Glazed or unglazed?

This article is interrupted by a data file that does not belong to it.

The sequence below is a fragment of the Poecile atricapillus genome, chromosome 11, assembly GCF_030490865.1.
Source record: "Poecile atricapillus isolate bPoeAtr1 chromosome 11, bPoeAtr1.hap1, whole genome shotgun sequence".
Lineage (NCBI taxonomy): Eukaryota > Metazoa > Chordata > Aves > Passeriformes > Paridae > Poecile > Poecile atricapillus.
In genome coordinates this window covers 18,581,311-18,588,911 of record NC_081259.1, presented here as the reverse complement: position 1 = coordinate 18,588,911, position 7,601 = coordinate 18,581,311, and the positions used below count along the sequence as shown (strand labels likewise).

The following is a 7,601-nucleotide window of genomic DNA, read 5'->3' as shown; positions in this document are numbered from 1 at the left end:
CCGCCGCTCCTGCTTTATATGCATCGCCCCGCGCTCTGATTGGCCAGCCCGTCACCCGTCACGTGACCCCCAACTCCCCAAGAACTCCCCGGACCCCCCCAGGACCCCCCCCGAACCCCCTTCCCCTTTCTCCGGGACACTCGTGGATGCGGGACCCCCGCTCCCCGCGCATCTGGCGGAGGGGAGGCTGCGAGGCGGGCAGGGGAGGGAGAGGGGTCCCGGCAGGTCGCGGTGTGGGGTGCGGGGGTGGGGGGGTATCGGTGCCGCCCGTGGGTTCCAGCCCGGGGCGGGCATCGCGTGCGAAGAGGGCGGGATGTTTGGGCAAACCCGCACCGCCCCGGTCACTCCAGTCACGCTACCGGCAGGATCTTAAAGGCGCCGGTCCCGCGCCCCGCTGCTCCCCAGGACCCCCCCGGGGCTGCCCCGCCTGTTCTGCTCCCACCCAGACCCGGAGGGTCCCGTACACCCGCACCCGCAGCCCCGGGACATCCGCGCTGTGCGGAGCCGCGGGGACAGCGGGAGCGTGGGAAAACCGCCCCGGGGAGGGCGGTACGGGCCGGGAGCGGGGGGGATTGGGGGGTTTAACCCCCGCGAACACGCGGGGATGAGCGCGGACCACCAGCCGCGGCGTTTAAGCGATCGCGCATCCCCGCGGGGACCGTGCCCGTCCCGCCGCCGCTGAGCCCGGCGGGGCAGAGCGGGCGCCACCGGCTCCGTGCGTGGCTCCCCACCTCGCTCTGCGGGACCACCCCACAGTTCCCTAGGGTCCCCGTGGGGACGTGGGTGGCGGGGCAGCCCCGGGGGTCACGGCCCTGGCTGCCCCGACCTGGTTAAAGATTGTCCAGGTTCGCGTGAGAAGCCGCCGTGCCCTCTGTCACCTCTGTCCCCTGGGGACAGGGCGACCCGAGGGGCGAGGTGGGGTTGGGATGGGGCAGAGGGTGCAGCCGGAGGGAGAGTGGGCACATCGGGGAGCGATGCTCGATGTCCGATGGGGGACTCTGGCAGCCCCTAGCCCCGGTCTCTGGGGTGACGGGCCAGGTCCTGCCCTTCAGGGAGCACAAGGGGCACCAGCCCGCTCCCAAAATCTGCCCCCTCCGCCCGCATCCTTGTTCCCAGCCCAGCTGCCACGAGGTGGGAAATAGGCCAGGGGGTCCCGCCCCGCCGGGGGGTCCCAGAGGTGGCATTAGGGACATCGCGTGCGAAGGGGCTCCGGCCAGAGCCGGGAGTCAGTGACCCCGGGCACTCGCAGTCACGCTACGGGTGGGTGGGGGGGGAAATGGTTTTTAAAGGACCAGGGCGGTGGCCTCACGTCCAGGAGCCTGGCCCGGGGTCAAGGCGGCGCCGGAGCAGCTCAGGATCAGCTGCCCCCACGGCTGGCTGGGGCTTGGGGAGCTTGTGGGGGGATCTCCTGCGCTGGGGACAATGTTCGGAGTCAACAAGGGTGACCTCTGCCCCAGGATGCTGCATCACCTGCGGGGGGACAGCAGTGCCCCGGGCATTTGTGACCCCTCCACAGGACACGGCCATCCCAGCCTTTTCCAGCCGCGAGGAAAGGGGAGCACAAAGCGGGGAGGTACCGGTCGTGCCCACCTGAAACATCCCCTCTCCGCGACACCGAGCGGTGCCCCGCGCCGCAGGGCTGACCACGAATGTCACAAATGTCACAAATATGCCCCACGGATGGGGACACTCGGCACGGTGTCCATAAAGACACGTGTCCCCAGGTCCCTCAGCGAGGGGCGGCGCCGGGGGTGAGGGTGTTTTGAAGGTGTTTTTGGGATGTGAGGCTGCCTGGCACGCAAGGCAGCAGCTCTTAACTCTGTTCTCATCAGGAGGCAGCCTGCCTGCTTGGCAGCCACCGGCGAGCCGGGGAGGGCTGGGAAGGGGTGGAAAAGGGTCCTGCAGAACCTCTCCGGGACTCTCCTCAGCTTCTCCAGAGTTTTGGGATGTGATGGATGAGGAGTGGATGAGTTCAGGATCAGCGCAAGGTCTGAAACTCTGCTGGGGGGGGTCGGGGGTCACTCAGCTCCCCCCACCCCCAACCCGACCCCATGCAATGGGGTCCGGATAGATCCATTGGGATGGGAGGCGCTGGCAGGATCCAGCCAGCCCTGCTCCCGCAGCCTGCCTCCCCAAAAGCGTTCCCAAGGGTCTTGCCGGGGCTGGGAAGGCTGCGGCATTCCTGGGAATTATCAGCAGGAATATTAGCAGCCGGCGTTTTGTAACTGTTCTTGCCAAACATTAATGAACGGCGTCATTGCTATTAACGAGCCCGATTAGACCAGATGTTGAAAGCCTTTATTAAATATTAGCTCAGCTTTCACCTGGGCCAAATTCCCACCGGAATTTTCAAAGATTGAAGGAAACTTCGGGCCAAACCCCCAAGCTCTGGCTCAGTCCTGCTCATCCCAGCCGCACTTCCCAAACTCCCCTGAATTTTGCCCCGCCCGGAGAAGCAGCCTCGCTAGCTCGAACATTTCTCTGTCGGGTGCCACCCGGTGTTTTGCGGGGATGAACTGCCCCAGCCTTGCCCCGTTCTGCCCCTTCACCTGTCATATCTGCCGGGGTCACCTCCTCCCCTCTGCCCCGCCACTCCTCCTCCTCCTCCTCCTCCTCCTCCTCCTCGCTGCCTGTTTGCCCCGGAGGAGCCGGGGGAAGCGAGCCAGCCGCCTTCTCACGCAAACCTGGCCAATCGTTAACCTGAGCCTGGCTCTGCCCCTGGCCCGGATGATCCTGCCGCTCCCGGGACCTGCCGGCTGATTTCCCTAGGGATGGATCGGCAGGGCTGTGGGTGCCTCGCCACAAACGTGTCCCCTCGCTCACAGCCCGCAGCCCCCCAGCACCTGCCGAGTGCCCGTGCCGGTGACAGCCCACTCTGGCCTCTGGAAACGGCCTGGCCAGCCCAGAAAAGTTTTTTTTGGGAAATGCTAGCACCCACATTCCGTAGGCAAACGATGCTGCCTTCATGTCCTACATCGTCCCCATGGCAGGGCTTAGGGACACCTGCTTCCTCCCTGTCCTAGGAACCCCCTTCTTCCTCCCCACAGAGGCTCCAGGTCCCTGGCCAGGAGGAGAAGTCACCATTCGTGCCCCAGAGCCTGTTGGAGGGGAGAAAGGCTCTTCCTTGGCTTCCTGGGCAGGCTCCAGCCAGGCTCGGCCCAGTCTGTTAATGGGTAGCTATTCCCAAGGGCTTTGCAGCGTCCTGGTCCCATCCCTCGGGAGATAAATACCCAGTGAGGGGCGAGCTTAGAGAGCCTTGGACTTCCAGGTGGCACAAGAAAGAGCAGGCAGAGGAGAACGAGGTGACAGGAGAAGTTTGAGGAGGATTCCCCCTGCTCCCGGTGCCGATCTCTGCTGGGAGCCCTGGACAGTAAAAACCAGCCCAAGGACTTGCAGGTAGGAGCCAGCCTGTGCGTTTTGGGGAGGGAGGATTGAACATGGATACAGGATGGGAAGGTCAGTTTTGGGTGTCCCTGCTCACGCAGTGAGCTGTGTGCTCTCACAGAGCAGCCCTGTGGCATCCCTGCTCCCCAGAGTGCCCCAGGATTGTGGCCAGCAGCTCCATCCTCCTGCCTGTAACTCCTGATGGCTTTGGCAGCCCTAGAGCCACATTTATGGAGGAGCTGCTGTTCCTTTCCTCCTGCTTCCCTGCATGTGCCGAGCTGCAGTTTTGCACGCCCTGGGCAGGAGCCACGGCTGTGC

Though not as contentious as the crimping issue, the topic of glazing still raises hackles among some in the West Country. Miners as a rule aren’t rich folk. In fact, they’re often downright poor, which means little luxuries like eggs weren’t always available to them. Thus many, if not most, pasties weren’t painted with egg wash. Which is not to say they weren’t painted with anything. Several of the old recipes I brought back from Cornwall (oh, so long ago) call for a glaze of saffron and milk. Did you know that saffron has been cultivated in England (to one extent or another) for hundreds of years? It’s true, and I expect a little saffron-tinged milk painted on the outside of a pasty gave it a nice, healthy golden glow. Real purists would probably insist that a pasty not be glazed with anything, but pretty much every pasty I ever bought (or was served) in Britain had some sort of glaze applied it. So I’m going for it.

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